1944 in rail transport
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|Years in rail transport|
This article lists events related to rail transport that occurred in 1944.
- 1 Events
- 2 Births
- 3 Deaths
- 4 References
- January 3: Torre del Bierzo rail disaster in Leon Province, Spain. More than 500 are killed.
- January 28: A train of Allied prisoners of war on the Orvieto North railway bridge at Allerona in Italy is inadvertently bombed by United States Army Air Forces 320th Bombardment Group. About 450 are killed.
- March 3: Balvano train disaster, Balvano, Italy: A double-headed mixed train stalls in a tunnel. 521 are killed by carbon monoxide poisoning; five survive. 193 of the dead carrying no identification, most of them Black Marketeers, are buried in a mass grave at the site.
- March 19: The last steam locomotive purchased new by Southern Pacific Railroad, cab forward class AC-12 4-8-8-2 number 4294, enters service.
- April 1: Government of India takes over the Madras & Southern Mahratta and South Indian Railways.
- July: Normandy landings: Four British War Department diesel shunters are shipped by landing craft tank from England.
- July 6: Troop train crash near Jellico, Tennessee, United States: Passenger train derails due to excessive speed on defective track. 35 killed, 99 injured; all U.S. Army soldiers en route to deployment.
- October 1: Government of India takes over the Bengal Nagpur Railway.
- October 16: The Baltimore & Ohio's last new steam locomotive #5594, Class T-3C rolls out of Mount Clare erecting shop in Baltimore.
- November 7: Election day accident in Puerto Rico: a passenger train derails at Aguadilla due to excessive speed on a downhill grade; 16 are killed, 50 injured.
- December: The Union Pacific Railroad takes delivery from Alco of Class FEF-3 4-8-4 #844, the road’s last new steam locomotive.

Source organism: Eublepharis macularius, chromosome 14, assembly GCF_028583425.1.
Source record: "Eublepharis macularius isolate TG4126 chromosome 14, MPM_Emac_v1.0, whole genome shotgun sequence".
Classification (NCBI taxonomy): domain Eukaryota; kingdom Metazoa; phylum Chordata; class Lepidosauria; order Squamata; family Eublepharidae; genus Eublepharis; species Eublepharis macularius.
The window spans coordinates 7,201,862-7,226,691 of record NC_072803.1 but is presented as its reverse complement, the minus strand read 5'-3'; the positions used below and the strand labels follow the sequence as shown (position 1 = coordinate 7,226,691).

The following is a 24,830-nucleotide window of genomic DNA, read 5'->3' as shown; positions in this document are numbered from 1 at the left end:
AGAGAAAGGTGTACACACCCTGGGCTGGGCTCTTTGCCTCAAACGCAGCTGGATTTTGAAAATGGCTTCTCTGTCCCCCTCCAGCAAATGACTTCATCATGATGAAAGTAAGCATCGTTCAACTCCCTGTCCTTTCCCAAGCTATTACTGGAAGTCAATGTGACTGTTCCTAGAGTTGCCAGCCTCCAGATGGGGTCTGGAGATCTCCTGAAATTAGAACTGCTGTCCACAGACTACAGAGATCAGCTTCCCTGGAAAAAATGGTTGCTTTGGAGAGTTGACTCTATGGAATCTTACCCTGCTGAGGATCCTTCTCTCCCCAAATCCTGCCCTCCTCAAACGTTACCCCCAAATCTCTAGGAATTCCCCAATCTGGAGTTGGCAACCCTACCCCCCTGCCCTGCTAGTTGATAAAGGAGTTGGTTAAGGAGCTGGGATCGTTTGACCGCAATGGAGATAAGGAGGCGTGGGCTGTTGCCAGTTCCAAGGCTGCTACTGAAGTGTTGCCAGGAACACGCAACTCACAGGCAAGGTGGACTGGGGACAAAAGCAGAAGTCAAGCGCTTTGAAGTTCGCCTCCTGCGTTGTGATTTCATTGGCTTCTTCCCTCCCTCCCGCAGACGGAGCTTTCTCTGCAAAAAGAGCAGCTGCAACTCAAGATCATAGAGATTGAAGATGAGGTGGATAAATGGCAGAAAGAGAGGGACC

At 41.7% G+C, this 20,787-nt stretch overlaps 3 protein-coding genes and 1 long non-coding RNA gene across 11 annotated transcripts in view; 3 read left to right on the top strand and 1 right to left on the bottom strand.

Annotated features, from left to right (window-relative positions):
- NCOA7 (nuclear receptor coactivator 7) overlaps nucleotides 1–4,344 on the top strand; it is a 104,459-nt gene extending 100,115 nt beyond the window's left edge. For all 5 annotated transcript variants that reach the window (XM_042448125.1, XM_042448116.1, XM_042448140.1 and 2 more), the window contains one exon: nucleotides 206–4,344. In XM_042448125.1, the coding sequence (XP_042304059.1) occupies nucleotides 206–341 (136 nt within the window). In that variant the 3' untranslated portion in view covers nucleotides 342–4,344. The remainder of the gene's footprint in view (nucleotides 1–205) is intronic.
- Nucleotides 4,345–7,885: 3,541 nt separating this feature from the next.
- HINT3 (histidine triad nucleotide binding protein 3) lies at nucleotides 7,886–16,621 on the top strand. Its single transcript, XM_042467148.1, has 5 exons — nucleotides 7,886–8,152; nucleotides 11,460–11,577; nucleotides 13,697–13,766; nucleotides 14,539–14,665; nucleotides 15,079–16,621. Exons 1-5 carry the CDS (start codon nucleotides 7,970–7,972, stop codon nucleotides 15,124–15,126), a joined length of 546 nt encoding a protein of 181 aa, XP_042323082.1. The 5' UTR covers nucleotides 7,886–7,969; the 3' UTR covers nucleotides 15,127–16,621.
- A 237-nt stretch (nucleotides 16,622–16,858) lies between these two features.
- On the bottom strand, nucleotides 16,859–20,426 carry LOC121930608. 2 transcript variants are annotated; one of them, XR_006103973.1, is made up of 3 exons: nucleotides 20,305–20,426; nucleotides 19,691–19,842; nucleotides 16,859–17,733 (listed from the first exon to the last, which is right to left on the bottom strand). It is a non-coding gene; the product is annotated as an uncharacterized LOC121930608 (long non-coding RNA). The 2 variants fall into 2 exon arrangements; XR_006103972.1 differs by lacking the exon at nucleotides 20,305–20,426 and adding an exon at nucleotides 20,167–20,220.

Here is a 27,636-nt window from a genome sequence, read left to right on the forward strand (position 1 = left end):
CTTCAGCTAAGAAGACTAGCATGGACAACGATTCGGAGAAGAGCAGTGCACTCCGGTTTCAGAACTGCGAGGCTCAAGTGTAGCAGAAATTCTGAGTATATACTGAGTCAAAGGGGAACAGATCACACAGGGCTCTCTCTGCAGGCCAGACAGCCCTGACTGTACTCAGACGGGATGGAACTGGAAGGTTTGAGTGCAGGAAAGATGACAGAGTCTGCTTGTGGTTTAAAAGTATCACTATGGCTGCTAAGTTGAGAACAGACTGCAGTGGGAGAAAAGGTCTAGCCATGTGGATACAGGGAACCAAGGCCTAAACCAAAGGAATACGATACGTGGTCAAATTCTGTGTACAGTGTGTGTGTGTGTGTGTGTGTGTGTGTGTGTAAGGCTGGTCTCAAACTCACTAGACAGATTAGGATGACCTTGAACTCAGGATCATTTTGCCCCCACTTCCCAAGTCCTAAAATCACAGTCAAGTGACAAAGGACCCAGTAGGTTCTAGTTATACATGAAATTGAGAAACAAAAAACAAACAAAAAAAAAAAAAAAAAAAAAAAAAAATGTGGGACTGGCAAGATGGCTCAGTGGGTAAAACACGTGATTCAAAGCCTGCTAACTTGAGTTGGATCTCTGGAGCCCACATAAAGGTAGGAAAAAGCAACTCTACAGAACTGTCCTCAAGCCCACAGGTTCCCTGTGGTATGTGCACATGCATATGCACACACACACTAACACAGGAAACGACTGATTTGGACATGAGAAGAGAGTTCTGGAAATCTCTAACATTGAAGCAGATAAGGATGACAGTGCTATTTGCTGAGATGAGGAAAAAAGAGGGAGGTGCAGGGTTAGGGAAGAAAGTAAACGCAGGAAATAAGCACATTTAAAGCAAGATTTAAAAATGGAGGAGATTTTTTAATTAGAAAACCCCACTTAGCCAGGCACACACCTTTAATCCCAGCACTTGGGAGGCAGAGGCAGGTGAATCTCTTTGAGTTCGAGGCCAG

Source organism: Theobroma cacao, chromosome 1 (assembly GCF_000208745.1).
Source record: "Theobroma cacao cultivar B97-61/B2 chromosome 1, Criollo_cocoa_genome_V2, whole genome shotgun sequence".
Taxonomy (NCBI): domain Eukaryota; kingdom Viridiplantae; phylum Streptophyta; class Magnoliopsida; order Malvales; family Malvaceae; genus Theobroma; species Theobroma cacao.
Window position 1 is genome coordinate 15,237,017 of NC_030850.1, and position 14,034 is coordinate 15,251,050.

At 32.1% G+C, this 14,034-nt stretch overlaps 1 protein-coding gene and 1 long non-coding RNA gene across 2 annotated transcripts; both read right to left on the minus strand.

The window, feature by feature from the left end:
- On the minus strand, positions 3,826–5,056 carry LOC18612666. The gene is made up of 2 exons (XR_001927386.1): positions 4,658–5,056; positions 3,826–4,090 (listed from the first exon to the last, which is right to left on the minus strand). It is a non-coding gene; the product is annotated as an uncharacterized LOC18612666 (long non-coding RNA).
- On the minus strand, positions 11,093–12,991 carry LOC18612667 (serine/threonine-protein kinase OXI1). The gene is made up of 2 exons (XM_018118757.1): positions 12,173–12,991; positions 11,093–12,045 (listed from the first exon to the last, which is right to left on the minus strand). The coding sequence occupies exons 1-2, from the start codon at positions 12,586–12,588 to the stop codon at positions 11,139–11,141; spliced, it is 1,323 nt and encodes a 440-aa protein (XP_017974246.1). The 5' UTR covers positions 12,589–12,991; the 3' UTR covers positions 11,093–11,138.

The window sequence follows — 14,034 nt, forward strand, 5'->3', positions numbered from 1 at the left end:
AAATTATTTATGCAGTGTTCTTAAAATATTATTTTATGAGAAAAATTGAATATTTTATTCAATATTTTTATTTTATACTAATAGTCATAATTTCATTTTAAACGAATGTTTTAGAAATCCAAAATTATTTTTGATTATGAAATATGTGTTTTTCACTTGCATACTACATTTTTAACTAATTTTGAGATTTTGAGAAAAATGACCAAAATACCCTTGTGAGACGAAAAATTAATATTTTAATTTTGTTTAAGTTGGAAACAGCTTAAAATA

Unknown date events
- United States builders begin deliveries of Russian locomotive class Ye 2-10-0s to the Soviet Union under Lend-Lease. More than two thousand will be built from now until 1947 to this design, which originated during World War I.
- Charles Fairburn succeeds William Stanier as Chief Mechanical Engineer of the London, Midland and Scottish Railway upon Stanier's retirement.
- Fred Gurley succeeds Edward Engel as president of the Atchison, Topeka and Santa Fe Railway.
- June 11: Michael R. Haverty, president of the Atchison, Topeka and Santa Fe Railway 1989–1995, president of the Kansas City Southern Railway 1995–present.
Unknown date births
- E. Hunter Harrison, president of Illinois Central Railroad 1993–1998, Railroader of the Year 2002, president of Canadian National Railway 2003–present.
- January 8: William Kissam Vanderbilt II, heir to Cornelius Vanderbilt and president of the New York Central system (born 1878).
- March 7: Richard Edward Lloyd Maunsell, Chief mechanical engineer of the Southern Railway (UK) 1923–1937 (born 1868).
- March 21 – Hugo Lentz, Austrian inventor of a valve gear for steam engines (born 1859).
- Dethick, Janet Kinrade (2012-11-02). "The Bridge at Allerona". Retrieved 2013-02-22.
- Diebert, Timothy S.; Strapac, Joseph A. (1987). Southern Pacific Company Steam Locomotive Compendium. Shade Tree Books. ISBN 0-930742-12-5.
- Saxena, R. P. (2008). "Indian Railway History Time Line". Retrieved December 23, 2009.
- Organ, John (2002). Northern France Narrow Gauge. Midhurst: Middleton Press. ISBN 1-901706-75-3.
- Tourret, R. (1976). War Department Locomotives. Allied Military Locomotives of the Second World War, Book I. Abingdon: Tourret Publishing. p. 23. ISBN 0-905878-00-0.
- "Steam Locomotive No. 844". Union Pacific. Archived from the original on 20 January 2010. Retrieved January 14, 2010.
- Vantuono, William C. (January 2001). "Mike Haverty, Railroader of the Year". Archived from the original on December 12, 2004. Retrieved March 25, 2005.
- "Railway engineers – Richard Edward Lloyd Maunsell". February 26, 1999. Archived from the original on December 16, 2004. Retrieved February 10, 2005.
- Marshall, John (2003). Biographical Dictionary of Railway Engineers (2nd ed.). Oxford: Railway and Canal Historical Society. ISBN 0-901461-22-9.